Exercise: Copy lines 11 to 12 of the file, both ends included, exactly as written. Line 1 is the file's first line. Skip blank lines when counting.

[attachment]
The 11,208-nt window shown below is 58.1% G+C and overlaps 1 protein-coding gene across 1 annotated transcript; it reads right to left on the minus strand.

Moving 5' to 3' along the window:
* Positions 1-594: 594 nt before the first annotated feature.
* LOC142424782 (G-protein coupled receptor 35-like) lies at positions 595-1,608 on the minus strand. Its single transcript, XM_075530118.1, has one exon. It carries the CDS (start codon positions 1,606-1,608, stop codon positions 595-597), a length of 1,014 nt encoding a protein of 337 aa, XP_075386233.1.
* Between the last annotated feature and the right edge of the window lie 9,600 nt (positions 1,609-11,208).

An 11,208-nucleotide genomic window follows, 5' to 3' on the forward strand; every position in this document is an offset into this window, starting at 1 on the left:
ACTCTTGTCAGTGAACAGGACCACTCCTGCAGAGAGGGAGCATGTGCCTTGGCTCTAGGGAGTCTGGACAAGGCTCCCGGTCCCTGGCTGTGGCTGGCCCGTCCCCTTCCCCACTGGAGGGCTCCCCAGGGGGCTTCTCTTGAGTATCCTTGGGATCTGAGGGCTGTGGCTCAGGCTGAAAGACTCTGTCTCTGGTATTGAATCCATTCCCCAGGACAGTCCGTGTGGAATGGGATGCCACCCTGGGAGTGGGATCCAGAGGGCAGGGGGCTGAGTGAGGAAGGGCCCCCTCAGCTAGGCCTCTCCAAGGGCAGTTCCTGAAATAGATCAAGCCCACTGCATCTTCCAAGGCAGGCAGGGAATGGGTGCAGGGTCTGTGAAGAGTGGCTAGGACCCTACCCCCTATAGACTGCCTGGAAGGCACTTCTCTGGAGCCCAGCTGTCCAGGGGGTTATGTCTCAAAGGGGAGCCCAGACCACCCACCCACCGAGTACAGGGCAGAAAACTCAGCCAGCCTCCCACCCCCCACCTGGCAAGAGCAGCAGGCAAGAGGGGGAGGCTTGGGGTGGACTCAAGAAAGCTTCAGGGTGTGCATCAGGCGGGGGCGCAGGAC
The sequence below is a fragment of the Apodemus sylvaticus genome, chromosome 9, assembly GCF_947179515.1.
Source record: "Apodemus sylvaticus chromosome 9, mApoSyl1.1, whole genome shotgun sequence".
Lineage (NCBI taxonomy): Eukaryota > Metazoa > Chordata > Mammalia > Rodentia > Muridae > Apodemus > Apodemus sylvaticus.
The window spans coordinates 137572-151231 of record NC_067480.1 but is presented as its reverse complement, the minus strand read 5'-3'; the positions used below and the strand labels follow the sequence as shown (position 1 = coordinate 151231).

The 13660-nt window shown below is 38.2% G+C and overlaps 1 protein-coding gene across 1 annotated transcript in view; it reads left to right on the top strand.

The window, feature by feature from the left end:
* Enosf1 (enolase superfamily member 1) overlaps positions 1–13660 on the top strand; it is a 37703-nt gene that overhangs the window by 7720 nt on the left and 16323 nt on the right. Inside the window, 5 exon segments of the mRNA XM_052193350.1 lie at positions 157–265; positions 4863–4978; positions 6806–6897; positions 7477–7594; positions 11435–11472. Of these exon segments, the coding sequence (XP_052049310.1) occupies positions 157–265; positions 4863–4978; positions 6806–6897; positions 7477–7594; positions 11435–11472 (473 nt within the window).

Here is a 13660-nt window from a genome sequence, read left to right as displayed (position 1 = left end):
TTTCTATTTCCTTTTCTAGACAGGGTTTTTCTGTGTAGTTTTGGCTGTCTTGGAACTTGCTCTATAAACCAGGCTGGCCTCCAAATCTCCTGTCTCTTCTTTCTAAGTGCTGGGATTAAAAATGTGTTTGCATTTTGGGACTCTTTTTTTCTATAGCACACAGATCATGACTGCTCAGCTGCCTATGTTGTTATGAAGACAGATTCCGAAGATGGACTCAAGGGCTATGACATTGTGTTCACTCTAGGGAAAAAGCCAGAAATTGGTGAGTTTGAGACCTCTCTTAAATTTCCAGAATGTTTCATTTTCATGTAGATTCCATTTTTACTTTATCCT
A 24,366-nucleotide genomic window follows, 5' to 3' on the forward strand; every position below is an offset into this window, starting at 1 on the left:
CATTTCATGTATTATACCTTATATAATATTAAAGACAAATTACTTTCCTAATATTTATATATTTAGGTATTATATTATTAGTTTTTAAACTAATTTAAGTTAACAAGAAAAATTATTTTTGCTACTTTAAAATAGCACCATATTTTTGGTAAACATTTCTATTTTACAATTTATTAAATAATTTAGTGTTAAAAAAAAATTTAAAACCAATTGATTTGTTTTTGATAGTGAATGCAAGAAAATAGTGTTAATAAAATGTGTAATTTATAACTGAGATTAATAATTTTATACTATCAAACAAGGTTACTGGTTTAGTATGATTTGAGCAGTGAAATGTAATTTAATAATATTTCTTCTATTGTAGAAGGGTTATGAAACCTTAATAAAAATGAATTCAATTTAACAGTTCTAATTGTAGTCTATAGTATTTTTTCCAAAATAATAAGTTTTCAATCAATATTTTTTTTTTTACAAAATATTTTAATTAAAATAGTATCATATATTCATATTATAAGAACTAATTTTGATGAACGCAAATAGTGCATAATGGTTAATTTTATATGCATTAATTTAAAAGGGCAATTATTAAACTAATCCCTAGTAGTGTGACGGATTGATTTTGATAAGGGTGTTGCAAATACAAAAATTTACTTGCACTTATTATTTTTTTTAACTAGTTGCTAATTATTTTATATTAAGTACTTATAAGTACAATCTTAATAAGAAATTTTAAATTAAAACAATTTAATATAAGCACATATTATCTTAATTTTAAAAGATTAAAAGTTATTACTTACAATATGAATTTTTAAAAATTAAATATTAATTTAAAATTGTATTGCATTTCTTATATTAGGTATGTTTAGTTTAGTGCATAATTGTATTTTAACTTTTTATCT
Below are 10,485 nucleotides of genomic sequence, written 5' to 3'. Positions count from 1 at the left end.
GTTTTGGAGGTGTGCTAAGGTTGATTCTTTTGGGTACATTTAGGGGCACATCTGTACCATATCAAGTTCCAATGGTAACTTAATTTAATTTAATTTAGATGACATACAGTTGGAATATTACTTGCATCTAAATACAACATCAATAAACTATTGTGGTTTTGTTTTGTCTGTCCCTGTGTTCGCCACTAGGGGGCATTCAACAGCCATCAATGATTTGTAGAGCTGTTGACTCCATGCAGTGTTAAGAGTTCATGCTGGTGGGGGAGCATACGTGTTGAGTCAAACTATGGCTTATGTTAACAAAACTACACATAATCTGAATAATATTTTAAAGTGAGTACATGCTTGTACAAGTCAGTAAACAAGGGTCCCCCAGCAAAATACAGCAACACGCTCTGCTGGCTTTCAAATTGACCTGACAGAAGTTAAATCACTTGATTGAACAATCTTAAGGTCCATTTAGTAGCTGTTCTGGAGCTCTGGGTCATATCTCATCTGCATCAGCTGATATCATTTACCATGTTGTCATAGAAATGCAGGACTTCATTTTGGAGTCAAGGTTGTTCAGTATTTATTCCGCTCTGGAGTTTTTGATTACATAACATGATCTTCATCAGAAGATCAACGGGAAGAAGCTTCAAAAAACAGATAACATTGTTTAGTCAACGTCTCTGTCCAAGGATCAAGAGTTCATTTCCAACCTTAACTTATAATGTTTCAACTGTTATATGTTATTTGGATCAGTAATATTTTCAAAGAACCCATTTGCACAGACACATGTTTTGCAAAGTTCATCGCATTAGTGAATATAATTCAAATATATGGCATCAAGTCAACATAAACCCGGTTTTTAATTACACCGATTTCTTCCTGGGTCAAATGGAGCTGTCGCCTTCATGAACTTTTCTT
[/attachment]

The window spans coordinates 137572-151231 of record NC_067480.1 but is presented as its reverse complement, the minus strand read 5'-3'; the positions used below and the strand labels follow the sequence as shown (position 1 = coordinate 151231).

The 13660-nt window shown below is 38.2% G+C and overlaps 1 protein-coding gene across 1 annotated transcript in view; it reads left to right on the top strand.